• July 24, 2024

HNB status unclear

 HNB status unclear

Two months after a smoking ban came into effect in pubs and restaurants in the Czech Republic, smokers are getting acquainted with heat-not-burn (HNB) products that they might be able to use in public places, according to a Radio Prague story.

The Czech authorities have yet to classify heat-not-burn products, which contain but do not burn tobacco, and that deliver nicotine in a vapor rather than in smoke.

“What is important is that the tobacco does not burn –it is merely heated to 300 degrees Celsius which means that there is no smoke and no ash, and you cannot smell it as much as normal cigarettes,” Philip Morris’ Klára Jirovcová Pospíšilová was quoted as saying.

Radio Prague said that HNBs first appeared on the Czech market in 1988, but that they were not a commercial success.

‘At the time, they were no match for the classic cigarette, but with tough anti-smoking laws in force around Europe, tobacco companies are hoping HNBs will see new opportunities opening up,’ Radio Prague reported.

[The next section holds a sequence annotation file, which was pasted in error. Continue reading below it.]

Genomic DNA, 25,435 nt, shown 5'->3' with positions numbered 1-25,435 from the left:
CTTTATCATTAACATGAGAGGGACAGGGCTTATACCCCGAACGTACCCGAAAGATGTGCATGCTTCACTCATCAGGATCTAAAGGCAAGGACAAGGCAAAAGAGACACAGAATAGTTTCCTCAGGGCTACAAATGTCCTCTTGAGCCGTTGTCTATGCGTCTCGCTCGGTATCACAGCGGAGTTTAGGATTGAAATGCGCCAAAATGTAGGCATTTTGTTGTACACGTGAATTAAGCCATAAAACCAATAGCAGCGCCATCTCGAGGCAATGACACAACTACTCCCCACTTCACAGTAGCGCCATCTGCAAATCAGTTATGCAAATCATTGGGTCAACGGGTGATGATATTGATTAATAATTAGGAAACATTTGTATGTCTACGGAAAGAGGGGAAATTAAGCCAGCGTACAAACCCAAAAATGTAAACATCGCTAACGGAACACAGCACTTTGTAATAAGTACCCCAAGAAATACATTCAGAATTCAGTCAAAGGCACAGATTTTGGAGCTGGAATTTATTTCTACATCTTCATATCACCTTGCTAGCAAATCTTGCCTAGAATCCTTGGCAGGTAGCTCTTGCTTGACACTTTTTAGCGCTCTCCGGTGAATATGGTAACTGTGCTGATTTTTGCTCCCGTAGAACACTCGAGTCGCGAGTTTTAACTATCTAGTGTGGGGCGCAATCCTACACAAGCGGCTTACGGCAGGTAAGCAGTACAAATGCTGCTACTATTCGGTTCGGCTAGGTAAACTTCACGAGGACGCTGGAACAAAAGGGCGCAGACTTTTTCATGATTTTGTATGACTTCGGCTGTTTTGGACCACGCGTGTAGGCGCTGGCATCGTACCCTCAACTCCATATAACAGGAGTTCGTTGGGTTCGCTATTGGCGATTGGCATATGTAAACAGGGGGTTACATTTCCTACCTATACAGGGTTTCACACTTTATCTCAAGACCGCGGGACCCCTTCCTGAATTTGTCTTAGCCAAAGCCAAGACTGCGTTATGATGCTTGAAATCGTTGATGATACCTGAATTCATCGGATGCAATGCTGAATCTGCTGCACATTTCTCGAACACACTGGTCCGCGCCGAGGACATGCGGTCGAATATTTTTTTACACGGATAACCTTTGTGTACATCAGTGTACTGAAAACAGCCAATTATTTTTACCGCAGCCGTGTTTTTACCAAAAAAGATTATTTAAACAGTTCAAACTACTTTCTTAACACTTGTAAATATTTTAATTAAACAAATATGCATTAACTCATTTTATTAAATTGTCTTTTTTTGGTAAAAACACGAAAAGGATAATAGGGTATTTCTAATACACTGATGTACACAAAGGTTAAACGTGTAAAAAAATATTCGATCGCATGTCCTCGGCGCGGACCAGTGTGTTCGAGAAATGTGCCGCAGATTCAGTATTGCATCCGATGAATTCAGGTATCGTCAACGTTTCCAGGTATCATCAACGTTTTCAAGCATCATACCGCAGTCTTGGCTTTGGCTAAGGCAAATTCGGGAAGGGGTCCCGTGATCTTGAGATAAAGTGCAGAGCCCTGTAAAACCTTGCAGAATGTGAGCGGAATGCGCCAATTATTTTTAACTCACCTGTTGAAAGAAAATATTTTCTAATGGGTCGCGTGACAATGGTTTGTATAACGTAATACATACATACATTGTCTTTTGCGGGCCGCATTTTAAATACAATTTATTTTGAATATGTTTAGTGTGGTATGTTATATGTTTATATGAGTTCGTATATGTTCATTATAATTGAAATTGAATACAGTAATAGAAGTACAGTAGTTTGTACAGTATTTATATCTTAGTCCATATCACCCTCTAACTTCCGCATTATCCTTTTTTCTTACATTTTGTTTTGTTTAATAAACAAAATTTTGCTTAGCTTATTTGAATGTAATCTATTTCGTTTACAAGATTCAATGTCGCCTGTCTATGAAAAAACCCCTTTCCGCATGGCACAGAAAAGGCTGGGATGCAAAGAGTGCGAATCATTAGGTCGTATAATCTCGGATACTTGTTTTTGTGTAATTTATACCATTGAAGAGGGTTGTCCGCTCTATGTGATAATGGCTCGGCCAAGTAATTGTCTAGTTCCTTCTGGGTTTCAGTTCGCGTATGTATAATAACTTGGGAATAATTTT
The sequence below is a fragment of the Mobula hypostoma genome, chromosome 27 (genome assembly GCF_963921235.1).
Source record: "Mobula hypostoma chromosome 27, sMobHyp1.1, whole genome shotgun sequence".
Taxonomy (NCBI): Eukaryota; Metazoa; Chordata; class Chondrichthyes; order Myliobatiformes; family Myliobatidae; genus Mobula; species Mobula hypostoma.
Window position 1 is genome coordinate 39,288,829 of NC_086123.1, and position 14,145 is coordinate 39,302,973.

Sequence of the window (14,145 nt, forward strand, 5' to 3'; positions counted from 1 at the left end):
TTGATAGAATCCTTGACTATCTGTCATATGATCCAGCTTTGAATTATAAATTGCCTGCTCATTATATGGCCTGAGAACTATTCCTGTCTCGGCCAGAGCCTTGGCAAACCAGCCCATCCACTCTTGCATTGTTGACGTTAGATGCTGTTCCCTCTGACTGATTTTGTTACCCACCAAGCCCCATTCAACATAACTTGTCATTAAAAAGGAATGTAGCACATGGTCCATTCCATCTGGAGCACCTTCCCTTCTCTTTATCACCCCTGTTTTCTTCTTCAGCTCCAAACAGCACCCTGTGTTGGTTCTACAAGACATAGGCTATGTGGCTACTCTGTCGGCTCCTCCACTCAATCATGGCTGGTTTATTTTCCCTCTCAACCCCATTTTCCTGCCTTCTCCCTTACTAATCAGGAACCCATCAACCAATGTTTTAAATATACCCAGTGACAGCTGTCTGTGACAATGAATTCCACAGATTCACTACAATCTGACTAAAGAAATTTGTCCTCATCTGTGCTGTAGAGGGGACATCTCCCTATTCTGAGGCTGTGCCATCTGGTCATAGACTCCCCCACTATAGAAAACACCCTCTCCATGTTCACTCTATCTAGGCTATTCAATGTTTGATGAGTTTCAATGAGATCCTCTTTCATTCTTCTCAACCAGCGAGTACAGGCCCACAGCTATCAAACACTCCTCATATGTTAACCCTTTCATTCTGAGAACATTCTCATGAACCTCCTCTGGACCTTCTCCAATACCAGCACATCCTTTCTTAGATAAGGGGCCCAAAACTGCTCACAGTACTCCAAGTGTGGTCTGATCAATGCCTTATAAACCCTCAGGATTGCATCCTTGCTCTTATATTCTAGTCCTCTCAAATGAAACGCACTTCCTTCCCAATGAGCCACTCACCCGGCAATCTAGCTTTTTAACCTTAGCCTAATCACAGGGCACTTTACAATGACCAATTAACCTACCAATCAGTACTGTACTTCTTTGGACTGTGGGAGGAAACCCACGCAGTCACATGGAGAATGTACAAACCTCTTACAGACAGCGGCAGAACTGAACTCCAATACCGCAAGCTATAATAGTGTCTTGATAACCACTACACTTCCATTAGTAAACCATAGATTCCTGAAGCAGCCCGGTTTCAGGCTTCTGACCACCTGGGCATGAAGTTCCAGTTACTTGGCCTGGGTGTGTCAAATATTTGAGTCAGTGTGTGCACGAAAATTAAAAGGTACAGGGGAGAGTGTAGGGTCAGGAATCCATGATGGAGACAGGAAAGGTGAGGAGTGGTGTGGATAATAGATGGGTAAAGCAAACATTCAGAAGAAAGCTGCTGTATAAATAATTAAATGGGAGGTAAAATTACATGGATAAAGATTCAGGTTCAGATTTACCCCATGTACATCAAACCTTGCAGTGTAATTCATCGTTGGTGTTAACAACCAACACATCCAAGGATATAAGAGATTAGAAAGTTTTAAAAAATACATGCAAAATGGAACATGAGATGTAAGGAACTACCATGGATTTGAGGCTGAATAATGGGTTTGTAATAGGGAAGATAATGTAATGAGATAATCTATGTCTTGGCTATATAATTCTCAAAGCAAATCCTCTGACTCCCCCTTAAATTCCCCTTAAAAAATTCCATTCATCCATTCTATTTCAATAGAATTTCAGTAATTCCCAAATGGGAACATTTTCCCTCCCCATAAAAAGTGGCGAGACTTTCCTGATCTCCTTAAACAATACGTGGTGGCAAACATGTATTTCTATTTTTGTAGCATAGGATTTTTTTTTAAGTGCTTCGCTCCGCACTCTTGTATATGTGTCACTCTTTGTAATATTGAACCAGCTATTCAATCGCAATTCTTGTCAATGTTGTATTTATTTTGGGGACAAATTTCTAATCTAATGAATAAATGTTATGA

‘Some countries in Europe, such as Poland, Hungary and Spain, have already issued a tough ban on HNBs, putting them on par with regular cigarettes, but others like the Czech Republic have yet to lay down the rules for these products.’

The Czech Health Ministry says the smoking ban should apply to HNBs, but others claim that under Czech law they would fall into the same category as electronic cigarettes, which are not banned in pubs and restaurants.

Meanwhile, it has not been decided at the EU level how to tax HNB tobacco products and the Czech Finance Ministry has yet to address the issue.

For the time being, HNBs are exempted from consumer tax in the Czech Republic, which gives them an enormous advantage over traditional cigarettes.

An amendment to Czech law is expected to clarify the status of HNBs by 2019.